Here’s an overview of some of last week’s most interesting news and videos:
FreeBSD infrastructure breached, third-party packages potentially affected
The FreeBSD team has announced that two machines within the FreeBSD.org cluster have been compromised and have been consequently pulled offline for analysis.
Video: Incident response and cloud computing
Moving into a cloud environment can bring many advantages to organizations in terms of flexibility, scalability and other benefits. However, it also brings a number of challenges with regards to the security of your data in the cloud. In particular, in the event of a security breach how should an organization deal with the impact of same? This presentation from the HEAnet National Networking Conference 2012 by Brian Honan will examine these issues and suggest ways to address them.
Facebook rolls out always-on HTTPS by default
After expanding secure browsing from the login process to the entire site in January 2011, Facebook is finally rolling out HTTPS by default for all users – not just the ones who opted for it.
Google Chrome App grabs identities, forges blogs in victims’ name to promote scam
A Google Chrome app that promises to change the color of Facebook accounts instead nabs authentication cookies and generates dozens of blogs registered to the victims’ Gmail address, Bitdefender warns.
Half of business information resides outside the firewall
A surge in mobility is contributing to the sprawl, with smartphone and tablets in ANZ storing around 46 percent of business information, second only to India (62 percent).
Generation Tech: Gifted but a long way from bad
They have been described as technology’s Generation Y or Generation Tech: an undisciplined, impulsive, entitled horde of twenty-something workers, seen as one of the biggest security challenges ever to hit corporate networks. Having grown up in an age of lurching software advances, ubiquitous communication and social networking, this is not a group easily dissuaded from using any and every application by the old reasoning that software can be a “bit risky.’
Blackhole exploits lead a black month for malware
In October, GFI Software threat researchers uncovered a large number of Blackhole exploits disguised as Windows licenses (just prior to the release of Windows 8), Facebook account verification emails, Skype voicemail notifications, and spam messages.
The right to be forgotten: Between expectations and practice
The right to be forgotten is one of the elements of the new proposed regulation on data protection of the European Commission. The right allows people to ask for digitally held personal information to be deleted. The regulation is still to be adopted by the European Parliament. ENISA is launching its new report covering the technical aspects of “being forgotten”, as technology and information systems play a critical role in enforcing this right.
Fake versions of popular Apple apps sold on Google Play
If you are an Android user but you want to try out some of Apple’s most sought-after apps, you might be surprised to know that Apple has been seemingly offering them for sale on Google Play. I say seemingly because it was not actually Apple – although the developer’s name said “Apple Inc” and the contact email address firstname.lastname@example.org.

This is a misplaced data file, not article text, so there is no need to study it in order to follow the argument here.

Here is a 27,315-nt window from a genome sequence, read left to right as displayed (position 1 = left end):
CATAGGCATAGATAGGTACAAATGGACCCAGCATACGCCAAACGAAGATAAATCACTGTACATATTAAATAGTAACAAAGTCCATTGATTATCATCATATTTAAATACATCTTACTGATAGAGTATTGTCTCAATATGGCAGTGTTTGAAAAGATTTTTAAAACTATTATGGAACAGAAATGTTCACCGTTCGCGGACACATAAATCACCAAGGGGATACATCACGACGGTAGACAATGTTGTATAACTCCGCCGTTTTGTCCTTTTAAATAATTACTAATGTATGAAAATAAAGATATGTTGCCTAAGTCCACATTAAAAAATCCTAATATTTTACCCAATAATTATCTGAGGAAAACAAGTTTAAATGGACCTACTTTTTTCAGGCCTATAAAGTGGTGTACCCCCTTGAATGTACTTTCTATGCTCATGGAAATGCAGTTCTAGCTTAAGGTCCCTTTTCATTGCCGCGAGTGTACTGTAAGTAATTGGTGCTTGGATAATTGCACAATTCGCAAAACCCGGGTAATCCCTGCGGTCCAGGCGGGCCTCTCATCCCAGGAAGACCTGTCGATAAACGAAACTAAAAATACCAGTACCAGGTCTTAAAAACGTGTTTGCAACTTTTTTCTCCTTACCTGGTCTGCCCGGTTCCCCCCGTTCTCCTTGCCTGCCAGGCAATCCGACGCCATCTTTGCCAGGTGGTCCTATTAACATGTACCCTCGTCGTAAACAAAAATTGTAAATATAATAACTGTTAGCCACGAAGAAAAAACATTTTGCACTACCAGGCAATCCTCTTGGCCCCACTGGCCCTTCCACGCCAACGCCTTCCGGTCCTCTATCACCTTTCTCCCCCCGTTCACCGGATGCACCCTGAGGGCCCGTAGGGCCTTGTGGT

Video: Why privacy matters
Privacy International asked lawyers, activists, researchers and hackers at Defcon 2012 about some of the debates that thrive at the intersection between law, technology and privacy.
Battles over online information control to escalate
The year ahead will feature new and increasingly sophisticated means to capture and exploit user data, escalating battles over the control of online information and continuous threats to the U.S. supply chain from global sources.
What’s the most coveted target for cyber attackers?
Despite repeated warnings, organizations are still failing to lock down the primary target of most cyber-attacks – privileged access points.
Info about 0-day SCADA flaws offered for sale
Following in the footsteps of French Vupen Security, Malta-based start-up ReVuln has also decided to sell information about zero-day vulnerabilities to companies and governments instead of sharing it with the developers of the flawed software and hardware.
U.S. denies hacking computers in the ?â€°lysÃ©e Palace
U.S. cyber spies have allegedly hacked a string of computers inside the official residence of the President of the French Republic during the last days of Sarkozy’s tenure and have stolen confidential information by using the Flame malware.
Cyber Monday safety tips
AVG Technologies announces five tips to help consumers ensure secure online shopping. Whether from desktops, laptops, tablets or smartphones, these tips help consumers make purchases with confidence that personal data remain inaccessible to hackers and data thieves.
Understanding basic honeypot concepts
The EU cyber security Agency ENISA is launching an in-depth study on 30 different digital traps or honeypots that can be used by CERTs to proactively detect cyber attacks. The study reveals barriers to understanding basic honeypot concepts and presents recommendations on which honeypot to use.
Facebook wants to eliminate user voting on privacy changes
Facebook has announced some proposed updates to their Data Use Policy (how user data is collected and used) and their Statement of Rights and Responsibilities (explains the terms governing use of their services).
Bogus Apple invoice leads to Blackhole, banking malware
If you receive an invoice seemingly coming from Apple that apparently shows that your credit card has been billed for $699,99 (or a similar preposterously huge amount of money) because you bought postcard, don’t click on any of the embedded links no matter how curious or alarmed you are.